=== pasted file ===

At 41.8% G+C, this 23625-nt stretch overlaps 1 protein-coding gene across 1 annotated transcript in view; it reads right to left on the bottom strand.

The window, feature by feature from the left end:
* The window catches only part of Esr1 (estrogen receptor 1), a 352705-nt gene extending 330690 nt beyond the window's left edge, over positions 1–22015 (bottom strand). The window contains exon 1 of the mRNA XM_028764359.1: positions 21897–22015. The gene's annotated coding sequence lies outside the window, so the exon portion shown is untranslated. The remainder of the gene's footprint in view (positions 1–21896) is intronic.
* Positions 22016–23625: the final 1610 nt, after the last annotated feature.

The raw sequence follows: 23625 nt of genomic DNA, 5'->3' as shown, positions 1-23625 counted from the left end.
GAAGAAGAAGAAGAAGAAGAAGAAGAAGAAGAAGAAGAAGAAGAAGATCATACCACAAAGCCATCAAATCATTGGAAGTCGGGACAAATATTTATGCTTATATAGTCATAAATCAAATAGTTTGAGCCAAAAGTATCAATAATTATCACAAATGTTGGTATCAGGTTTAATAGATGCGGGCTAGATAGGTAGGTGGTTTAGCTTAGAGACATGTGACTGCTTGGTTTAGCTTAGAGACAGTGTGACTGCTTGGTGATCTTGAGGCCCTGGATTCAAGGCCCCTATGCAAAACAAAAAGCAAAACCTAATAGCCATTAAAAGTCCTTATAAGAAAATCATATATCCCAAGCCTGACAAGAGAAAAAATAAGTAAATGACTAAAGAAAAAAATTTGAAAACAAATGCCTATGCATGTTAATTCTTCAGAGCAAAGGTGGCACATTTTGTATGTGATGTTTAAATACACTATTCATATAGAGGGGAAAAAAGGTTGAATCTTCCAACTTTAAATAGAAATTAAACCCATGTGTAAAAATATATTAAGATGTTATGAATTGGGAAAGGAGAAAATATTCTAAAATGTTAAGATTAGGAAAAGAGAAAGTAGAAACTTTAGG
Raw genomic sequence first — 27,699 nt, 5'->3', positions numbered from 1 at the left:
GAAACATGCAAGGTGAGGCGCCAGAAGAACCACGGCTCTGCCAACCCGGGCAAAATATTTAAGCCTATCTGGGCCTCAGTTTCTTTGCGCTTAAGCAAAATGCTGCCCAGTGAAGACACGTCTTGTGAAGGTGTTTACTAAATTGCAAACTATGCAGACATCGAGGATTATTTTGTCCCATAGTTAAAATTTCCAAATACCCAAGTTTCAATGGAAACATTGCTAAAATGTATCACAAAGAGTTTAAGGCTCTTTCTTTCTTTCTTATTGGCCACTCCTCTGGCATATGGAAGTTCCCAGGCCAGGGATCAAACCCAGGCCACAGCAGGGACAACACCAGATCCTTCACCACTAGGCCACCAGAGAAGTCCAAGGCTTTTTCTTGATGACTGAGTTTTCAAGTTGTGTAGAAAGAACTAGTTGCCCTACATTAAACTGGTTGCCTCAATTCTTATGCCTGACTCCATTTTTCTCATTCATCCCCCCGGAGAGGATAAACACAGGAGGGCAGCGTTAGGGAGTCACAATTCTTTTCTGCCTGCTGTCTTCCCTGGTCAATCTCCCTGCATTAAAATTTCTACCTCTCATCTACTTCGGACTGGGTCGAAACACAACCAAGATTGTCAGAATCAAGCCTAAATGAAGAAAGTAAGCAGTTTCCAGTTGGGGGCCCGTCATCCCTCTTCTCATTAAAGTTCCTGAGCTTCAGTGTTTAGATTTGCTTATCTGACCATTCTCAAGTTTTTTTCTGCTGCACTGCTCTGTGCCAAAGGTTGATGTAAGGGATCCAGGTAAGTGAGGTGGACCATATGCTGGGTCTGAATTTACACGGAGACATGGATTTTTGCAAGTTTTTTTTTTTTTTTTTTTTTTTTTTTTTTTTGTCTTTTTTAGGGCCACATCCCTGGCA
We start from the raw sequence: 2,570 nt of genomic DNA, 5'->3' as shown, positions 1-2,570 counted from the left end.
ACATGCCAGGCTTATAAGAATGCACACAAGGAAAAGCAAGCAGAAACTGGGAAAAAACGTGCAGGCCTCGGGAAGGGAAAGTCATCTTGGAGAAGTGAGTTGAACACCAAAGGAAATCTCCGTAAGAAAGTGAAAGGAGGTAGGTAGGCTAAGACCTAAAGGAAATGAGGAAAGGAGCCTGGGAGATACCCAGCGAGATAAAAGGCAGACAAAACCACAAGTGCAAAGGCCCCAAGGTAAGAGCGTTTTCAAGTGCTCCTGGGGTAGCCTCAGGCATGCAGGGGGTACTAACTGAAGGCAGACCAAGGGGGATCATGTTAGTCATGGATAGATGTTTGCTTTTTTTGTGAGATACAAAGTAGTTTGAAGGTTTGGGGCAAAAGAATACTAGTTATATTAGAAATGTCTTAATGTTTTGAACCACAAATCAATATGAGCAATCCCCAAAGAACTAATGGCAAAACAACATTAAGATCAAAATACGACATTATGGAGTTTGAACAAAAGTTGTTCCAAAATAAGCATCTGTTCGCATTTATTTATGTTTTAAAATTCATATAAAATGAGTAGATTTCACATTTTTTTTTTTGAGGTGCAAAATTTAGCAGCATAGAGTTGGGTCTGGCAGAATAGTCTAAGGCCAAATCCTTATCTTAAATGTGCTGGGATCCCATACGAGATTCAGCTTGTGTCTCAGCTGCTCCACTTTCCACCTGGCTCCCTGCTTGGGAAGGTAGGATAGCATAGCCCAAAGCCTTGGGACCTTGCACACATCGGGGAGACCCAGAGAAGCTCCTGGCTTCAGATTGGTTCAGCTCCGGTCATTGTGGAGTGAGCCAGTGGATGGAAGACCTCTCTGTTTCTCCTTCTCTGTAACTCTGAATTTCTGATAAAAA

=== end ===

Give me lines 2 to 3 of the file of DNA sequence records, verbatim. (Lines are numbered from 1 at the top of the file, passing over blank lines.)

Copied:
The window, feature by feature from the left end:
* The window catches only part of Esr1 (estrogen receptor 1), a 352705-nt gene extending 330690 nt beyond the window's left edge, over positions 1–22015 (bottom strand). The window contains exon 1 of the mRNA XM_028764359.1: positions 21897–22015. The gene's annotated coding sequence lies outside the window, so the exon portion shown is untranslated. The remainder of the gene's footprint in view (positions 1–21896) is intronic.